We owe it to each other to tell stories - Neil Gaiman

Sunday, 6 February 2011

The Catcher in the Rye: The Review

"What really knocks me out is a book that, when you're all done reading it, you wish the author that wrote it was a terrific friend of yours and you could call him up on the phone whenever you felt like it" p. 16

Sometimes I wish that when Salinger was alive I had the opportunity to do just what he wrote in The Catcher in the Rye, as I have quoted above. But knowing what we all do about Salinger he would not have liked that, and well that is why I would never even have thought about looking for his number.

It worries me that since he has died someone - I won't even bother to look up their name to place here - has gone and done what Salinger did not want. This unmentionable person has gone and written - and dared to have it published might I add - a sequal to Salinger's masterpiece. I could go on and on about it, but that is not what my post is about.

The Catcher in the Rye has been my favourite book since I read it for the first time in 2004. I loved that I loved this book knowing that I would have to read it for school, because then you could get really passionate about it. I have not read it since 2006, and thought that it would be interesting to see whether my feeling about this often controversial novel have changed. I can say with great conviction, that it has not. The Catcher in the Rye is still as magnificent as I remember it to be.

I don't want to psychoanalyze the book, as I could very easily do that, but rather want to look at what Salinger wanted to say through writing it. But maybe that cannot be done without a degree of psychoanalysis. Having been published in 1951 it is not wrong to assume that the Catcher in the Rye was written after Salinger returned from fighting in World War II. Having stated this, and having read about Salinger's life we can say that Salinger was broken by the war. He must have suffered from PTSD and was obviously disillusioned by life. We could even venture a guess that he might even have had some form of depression.

Bearing all this in mind, it is obvious that to a certain extent Holden is based on Salinger. The difference between the two being their age differences and what brought about their disillusionment. Salinger was disillusioned by the war whilst Holden was disillusioned by the death of his brother Allie. But I think I may be getting ahead of myself a little bit here.

The Catcher in the Rye is a book that starts in the present and recounts the story to how the narrator - in this case Holden Caulfield - got there. It is clear from the way that Holden speaks that he has had a break down of sorts, and the way he tells his story and the way he describes things, it is clear that he is suffering from depression. This is obviously not stellar insight, but as a sufferer of depression, I can greatly identify with the way he sees and perceives things. His description of so many things as phony, is well something that I experienced too, you listen to how people speak about the most shallow and insignificant things as though it's the end of the world. I completely identify with Holden on that. So I would say that rereading it after the major depressive episode I had it is almost introspective.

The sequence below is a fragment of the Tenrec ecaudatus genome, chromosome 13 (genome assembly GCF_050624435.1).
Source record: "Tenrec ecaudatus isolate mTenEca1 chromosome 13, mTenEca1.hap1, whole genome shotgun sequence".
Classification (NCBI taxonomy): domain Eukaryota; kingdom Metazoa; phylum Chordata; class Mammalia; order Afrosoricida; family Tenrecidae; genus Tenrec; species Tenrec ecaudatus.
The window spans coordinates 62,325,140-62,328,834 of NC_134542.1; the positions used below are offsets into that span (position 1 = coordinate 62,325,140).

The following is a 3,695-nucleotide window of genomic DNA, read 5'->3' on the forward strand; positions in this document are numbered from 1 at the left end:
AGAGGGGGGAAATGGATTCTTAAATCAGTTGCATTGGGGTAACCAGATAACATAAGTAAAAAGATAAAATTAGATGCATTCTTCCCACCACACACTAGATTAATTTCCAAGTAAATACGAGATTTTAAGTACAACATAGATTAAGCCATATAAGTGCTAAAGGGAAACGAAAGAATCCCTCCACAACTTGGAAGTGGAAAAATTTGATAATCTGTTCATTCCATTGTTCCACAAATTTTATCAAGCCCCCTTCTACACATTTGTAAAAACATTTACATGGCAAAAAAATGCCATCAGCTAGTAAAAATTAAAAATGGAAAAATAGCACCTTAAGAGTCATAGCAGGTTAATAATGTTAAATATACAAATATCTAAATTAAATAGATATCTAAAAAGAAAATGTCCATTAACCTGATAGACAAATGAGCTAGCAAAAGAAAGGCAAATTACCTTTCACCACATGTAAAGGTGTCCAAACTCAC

It is a great comentary on the time that it was written, and if you look at what Salinger experienced during the war, the things that people experienced then was almost a joke. Life was superficially filled by those of Holden's social class - as noted in his encounter with the nuns - and then you had people that were recovering from what the war had done to them. Two completely different ends of the continuum.

What really gets me everytime I read the Catcher in the Rye, is that Holden is particularly depressed by the way that through other people's carelessness and crassness children get pushed into things for adults too quickly. Case in point being the swear words he finds at his old school and at the museum. His wanting to be the Catcher in the Rye, wanting to stop children falling off of a cliff - is his wanting to keep children children for as long as possible. That is such a great thing, and had the Catcher in the Rye been set in the 21st Century, well I don't think Holden would just have had a break down, he would have committed suicide. There are so many things that take Childhood away from children, and that is the saddest thing of all, and what I think Holden wanted to prevent by being the Catcher in the Rye.

Many books get referenced in the Catcher in the Rye, such as David Copperfield, Out of Africa, The Return of the Native, Of Human Bondage, Romeo and Juliet, Julius Caesar, Beowolf, Lord Randal my Son, Oliver Twist, A Farewell to Arms and The Great Gatsby. I have only read two of them - Romeo and Juliet and The Great Gatsby, and as such cannot deliver great insight on the intertextuality. Maybe I should do that once I have read them all?

I think I have gotten out much of what I wanted to say without digressing too much. The Catcher in the Rye is a book that I can talk about for hours. So I hope that I have not scared you off with this post if you have not yet read it. If you have not yet read it, go read it now because it is a literary rite of passage. It is remarkably easy to read for a stream of consciousness novel. If you have read it, please let me know what you think about the Catcher in the Rye; the book that's popularity forced Salinger into seclusion. The book that should never be made into a movie because Salinger didn't want it to be, and if it ever is it should be boycotted.

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